Training for Control and the Hierarchy of Needs

"The person who hasn't conquered, withstood and overcome continues to feel doubtful that he could. This is true not only for external dangers; it holds also for the ability to control and to delay one’s own impulses, and therefore to be unafraid of them.”

Taking Control: Training and Maslow’s Hierarchy of Needs

By: Nick Soleyn, Editor in Chief

People want to feel in control, and the feeling of control nestles most comfortably in our minds when our needs are met and our wants are satisfied. A big part of the value of strength training is that it is highly satisfying. Every workout is a small win that brings you closer to a need or a want. Even better, you can actually see and feel that it is working as your body changes shape and you get fitter and healthier. Training is an island of control and organizing force in many people’s lives.

Inevitably, however, our perceptions of control get shaken. Nature’s indifference, life’s randomness, or people’s surprising draw toward dissonance reveal how little control we actually have. In contrast to the feelings of control that something like training gives us, having our apparent lack of control exposed in such ways can leave us feeling anxious and out of sorts.

Studies continually observe this grasping for the “illusion of control.” People make choices that increase their sense of control even when circumstances are clearly random or when the act of taking control is counterproductive. The illusion of control is at the root of superstition and the source of many of our choices that have no benefit other than doing something instead of doing nothing. (You might, for example, decide to take side streets to avoid gridlock, knowing deep down that you will not save any time.) There are things we do every day that replace feelings of helplessness or randomness with small acts of control. There is a reason that you feel better after a solid training session than you did before.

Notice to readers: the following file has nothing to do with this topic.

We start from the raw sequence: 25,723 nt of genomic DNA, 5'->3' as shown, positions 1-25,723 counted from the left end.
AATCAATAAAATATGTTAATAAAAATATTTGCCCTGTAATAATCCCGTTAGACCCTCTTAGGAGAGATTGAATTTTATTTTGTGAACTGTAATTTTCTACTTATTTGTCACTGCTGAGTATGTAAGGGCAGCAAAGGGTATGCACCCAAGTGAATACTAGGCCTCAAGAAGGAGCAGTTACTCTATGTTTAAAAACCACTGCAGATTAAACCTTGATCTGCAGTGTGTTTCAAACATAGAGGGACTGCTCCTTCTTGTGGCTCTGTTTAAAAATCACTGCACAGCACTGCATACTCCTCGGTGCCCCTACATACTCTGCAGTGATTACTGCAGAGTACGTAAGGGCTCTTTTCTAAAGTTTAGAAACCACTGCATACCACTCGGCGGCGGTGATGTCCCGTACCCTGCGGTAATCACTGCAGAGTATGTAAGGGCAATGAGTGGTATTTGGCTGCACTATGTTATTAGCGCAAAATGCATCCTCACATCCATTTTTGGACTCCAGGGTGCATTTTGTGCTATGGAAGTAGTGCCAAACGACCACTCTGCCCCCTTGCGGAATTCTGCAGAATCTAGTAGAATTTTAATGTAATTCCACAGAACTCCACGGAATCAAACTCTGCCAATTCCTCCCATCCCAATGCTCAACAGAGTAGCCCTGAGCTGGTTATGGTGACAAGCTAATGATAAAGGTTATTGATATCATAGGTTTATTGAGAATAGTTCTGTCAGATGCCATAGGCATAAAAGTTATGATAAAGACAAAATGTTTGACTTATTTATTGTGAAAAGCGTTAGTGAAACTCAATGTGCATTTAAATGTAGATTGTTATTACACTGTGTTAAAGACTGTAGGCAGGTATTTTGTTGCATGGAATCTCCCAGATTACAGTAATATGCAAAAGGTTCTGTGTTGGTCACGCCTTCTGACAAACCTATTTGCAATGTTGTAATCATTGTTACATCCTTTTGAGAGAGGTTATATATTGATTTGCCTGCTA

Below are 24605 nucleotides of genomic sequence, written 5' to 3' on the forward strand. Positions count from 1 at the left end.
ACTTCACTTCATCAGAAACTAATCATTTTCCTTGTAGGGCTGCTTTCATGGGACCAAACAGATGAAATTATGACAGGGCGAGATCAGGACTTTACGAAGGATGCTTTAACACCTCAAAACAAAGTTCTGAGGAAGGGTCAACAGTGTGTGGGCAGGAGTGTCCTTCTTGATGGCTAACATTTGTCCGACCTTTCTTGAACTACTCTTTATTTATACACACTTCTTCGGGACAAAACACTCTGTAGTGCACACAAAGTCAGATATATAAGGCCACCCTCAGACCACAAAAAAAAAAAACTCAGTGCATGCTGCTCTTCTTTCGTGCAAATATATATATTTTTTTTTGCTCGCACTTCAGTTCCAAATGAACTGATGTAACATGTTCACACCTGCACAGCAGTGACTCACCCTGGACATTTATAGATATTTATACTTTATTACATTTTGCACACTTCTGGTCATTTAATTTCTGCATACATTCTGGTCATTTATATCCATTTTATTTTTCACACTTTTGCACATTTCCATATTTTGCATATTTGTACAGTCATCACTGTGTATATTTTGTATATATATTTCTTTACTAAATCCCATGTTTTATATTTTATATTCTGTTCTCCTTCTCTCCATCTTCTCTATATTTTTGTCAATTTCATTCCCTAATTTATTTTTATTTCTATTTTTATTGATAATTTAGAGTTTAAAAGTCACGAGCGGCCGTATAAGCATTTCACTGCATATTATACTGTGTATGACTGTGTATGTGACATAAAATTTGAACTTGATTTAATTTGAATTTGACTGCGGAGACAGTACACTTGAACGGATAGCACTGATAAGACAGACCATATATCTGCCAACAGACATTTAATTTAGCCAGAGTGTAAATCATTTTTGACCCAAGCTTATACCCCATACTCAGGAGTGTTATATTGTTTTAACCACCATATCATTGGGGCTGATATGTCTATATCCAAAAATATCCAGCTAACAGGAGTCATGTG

The need for control is one of our fundamental motivations. In the 1940s, psychologist Abraham Maslow attempted to show this in a Hierarchy of Needs, which categorized human needs according to their psychological urgency. He suggested that humans are motivated to satisfy basic needs before we can spare the will to pursue the needs of higher orders.

“It is quite true that man lives by bread alone—when there is no bread. But what happens to man’s desires when there is plenty of bread and when his belly is chronically filled?
At once other (and higher) needs emerge and these, rather than physiological hungers, dominate the organism. And when these in turn are satisfied, again new (and still higher) needs emerge, and so on. This is what we mean by saying that the basic human needs are organized into a hierarchy of relative prepotency.” —from Abraham H. Maslow, “Motivation and Personality,” p. 38 (1954)